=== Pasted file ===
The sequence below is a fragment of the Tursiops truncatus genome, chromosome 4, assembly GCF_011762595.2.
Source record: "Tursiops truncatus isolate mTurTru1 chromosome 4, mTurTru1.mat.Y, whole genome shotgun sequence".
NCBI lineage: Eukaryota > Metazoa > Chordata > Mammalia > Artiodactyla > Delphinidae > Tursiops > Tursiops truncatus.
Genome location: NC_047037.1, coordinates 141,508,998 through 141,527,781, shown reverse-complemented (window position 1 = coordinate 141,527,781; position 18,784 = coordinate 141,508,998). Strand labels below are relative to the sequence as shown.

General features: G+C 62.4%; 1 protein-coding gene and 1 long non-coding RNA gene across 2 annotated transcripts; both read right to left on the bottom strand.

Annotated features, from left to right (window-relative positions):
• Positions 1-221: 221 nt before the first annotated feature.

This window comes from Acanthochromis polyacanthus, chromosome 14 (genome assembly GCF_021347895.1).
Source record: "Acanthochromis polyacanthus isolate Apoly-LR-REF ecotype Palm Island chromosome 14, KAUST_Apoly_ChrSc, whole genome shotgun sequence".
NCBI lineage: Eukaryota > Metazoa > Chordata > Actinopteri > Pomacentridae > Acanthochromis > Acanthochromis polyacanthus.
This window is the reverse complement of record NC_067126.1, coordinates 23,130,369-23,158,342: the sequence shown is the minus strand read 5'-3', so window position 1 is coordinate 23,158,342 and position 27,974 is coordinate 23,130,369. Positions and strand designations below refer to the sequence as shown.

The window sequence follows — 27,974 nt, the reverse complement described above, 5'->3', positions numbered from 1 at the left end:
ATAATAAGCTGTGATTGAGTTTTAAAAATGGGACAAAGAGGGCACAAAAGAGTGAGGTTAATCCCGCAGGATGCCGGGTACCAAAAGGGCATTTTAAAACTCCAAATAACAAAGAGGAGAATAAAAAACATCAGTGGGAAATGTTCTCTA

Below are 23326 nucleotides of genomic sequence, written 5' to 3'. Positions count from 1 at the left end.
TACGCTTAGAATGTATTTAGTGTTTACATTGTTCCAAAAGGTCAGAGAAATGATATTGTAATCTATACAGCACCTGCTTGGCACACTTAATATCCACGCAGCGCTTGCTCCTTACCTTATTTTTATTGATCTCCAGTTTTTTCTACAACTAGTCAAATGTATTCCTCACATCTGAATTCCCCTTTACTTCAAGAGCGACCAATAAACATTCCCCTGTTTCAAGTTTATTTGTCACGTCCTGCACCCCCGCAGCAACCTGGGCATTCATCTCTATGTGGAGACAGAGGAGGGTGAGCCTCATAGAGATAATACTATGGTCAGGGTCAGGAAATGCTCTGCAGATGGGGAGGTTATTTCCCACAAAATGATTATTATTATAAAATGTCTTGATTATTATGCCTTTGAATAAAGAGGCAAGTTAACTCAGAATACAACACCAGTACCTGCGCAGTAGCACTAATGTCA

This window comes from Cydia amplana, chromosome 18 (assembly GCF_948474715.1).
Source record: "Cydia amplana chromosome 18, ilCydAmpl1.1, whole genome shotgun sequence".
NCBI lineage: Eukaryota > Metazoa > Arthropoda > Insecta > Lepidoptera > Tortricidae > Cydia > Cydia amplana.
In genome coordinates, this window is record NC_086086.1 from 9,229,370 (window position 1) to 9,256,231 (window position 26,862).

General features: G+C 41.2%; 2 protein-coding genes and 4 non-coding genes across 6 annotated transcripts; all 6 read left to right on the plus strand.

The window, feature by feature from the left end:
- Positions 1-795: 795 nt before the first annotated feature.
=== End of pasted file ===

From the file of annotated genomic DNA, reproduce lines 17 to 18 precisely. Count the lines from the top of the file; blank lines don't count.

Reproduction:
Source record: "Cydia amplana chromosome 18, ilCydAmpl1.1, whole genome shotgun sequence".
NCBI lineage: Eukaryota > Metazoa > Arthropoda > Insecta > Lepidoptera > Tortricidae > Cydia > Cydia amplana.